Nina Barraco
Valerie Gleason
Kush Patel


Nina Barraco is a member of the MLB-Thayer Events Communication Team. She designs all print and digital materials for the multiple units the team supports: Asian Languages and Cultures, Romance Languages and Literatures, Near Eastern Studies, Slavic Languages and Literatures, German Languages and Literatures, Institute for the Humanities, and the Humanities Collaboratory.

Nina is a recent graduate from the Penny Stamps School of Art and Design and the University of Michigan.  Her studies at Stamps were concentrated in graphic design and printmaking.  Art has always been a part of her life, and she has experience in a plethora of artistic fields, from fine art to conservation to archaeology and art history.  Some artists whose work she currently admires are Rockwell Kent, Susan Goethel Campbell, and Henri Cartier-Bresson.

Valerie Gleason is the meetings and events coordinator for the MLB Thayer Events and Communication team. She works with faculty, staff, vendors, and community partners to orchestrate events for the Departments of Romance Languages and Literatures, Slavic Languages and Literatures, German Languages and Literatures, Near Eastern Studies, Asian Languages and Cultures, and the Institute for the Humanities. Valerie's event coordination experience originated with her event planning company, and expanded locally while working on fundraising events for area non-profit organizations.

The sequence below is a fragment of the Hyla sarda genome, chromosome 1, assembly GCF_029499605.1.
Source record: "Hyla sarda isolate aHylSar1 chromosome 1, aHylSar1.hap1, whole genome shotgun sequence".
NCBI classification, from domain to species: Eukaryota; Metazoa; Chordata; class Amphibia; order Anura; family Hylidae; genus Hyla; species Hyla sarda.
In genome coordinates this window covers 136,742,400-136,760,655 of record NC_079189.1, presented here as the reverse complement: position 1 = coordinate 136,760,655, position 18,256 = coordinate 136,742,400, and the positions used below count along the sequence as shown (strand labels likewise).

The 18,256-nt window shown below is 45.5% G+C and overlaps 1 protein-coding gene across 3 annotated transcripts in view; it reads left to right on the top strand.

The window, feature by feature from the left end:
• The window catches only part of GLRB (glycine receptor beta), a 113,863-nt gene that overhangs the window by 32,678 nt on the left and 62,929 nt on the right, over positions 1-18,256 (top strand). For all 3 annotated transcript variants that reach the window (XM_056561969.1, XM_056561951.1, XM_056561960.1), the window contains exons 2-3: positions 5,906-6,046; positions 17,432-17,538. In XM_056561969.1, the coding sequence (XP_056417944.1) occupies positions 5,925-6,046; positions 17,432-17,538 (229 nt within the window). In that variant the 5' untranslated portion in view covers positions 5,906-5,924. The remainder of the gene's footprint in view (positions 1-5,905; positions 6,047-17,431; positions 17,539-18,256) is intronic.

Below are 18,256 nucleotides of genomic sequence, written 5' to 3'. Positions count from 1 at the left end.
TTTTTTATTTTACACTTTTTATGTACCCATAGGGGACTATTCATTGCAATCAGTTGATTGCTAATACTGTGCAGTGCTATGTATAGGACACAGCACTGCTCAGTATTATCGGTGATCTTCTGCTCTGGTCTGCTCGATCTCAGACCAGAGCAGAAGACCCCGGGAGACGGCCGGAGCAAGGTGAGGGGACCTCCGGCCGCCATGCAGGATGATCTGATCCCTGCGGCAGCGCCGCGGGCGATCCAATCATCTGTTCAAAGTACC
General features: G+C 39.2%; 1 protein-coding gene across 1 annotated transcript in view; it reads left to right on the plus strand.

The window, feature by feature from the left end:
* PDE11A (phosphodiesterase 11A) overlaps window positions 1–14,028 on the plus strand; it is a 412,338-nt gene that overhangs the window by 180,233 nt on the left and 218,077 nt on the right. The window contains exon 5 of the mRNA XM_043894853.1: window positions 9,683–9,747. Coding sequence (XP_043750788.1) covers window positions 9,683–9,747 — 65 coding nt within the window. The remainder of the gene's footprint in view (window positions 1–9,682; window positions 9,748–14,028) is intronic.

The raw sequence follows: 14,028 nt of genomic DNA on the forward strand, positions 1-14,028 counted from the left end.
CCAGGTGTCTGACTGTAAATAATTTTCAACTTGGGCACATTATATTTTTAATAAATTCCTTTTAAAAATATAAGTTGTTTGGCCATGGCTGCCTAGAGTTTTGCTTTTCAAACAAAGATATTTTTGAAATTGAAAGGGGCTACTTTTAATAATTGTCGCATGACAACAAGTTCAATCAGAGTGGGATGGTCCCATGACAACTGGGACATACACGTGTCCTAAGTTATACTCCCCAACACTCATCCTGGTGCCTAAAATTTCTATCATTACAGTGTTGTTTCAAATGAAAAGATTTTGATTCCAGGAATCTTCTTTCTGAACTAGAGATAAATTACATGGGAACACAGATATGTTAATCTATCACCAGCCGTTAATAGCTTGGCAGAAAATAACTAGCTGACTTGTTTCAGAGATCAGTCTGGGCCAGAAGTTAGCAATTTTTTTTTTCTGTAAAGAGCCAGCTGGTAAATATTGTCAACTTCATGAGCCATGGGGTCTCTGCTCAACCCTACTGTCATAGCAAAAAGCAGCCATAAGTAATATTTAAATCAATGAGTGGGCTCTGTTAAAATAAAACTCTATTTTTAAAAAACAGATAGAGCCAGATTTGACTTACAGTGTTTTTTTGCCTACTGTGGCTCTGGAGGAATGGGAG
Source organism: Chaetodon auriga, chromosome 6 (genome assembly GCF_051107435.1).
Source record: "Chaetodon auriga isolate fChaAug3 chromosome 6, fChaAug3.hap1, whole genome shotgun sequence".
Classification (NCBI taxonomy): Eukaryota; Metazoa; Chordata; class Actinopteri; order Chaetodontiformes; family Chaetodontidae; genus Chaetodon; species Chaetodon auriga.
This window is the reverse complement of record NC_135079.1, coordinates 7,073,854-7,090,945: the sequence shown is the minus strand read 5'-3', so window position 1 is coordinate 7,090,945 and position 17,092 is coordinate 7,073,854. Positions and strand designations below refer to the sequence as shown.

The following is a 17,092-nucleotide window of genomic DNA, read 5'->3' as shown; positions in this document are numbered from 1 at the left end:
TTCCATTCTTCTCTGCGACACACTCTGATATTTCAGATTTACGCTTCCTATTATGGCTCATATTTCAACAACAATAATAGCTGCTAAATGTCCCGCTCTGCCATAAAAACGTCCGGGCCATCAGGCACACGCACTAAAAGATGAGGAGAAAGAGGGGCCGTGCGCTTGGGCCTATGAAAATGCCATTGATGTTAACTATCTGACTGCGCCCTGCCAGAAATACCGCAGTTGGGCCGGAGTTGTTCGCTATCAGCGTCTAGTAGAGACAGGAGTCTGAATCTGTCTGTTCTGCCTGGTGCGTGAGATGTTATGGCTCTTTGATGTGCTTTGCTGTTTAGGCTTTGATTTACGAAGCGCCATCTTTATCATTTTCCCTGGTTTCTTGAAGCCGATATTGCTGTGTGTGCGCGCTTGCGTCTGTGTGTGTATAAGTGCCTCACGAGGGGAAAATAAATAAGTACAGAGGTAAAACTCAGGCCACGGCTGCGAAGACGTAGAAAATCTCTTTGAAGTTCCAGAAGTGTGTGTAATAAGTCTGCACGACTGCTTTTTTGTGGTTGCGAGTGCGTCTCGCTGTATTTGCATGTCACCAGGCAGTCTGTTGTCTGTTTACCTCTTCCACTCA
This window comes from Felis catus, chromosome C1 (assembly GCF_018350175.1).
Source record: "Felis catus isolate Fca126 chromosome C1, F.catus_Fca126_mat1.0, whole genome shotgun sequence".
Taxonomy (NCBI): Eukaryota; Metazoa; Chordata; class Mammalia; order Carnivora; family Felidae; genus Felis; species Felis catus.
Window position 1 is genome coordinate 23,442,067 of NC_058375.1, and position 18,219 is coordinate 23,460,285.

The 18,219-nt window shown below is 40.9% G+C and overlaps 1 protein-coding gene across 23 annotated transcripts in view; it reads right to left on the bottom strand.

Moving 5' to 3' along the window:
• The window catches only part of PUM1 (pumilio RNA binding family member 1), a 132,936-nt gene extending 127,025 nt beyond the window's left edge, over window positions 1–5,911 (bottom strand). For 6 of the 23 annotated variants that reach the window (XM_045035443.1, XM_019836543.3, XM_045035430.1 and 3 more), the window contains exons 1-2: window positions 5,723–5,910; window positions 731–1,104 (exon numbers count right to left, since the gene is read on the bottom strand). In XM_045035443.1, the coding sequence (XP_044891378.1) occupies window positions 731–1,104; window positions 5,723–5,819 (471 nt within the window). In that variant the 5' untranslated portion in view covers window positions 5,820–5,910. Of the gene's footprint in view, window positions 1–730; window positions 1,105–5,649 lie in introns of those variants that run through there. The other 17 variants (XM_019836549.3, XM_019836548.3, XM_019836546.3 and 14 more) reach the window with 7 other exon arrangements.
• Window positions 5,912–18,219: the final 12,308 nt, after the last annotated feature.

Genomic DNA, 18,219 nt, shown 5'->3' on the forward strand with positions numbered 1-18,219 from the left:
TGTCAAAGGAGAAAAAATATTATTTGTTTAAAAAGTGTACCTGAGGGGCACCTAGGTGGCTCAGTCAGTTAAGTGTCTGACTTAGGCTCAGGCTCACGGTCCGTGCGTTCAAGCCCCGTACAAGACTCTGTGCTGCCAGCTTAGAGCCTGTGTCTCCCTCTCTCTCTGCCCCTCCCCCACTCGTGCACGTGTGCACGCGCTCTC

Kush Patel develops and coordinates several academic initiatives related to the Institute's 2016-17 theme of "Humanities and Public Policy," including endowed lectures, public and digital humanities programming and training for students, and teaching. In his role, Kush also organizes the grant application process and recruitment activities of the Humanities Collaboratory, works with faculty coordinator and project manager on program assessment, and supports scholarship in the humanities by identifying and mobilizing campus-wide resources for collaborative research. Kush received his PhD in architecture from the University of Michigan, where he focused on issues of participatory politics and the social production of space in the radical French architectural works of the "post-68" period. Prior to joining the institute, Kush was a graduate student Public Humanities Fellow with Rackham's Arts of Citizenship program, and was most recently a Mellon Public Humanities Summer Fellow at the U-M Detroit Center. The commitment to engaged and collaborative education at the intersection of the humanities, arts, and design unite his academic and administrative work.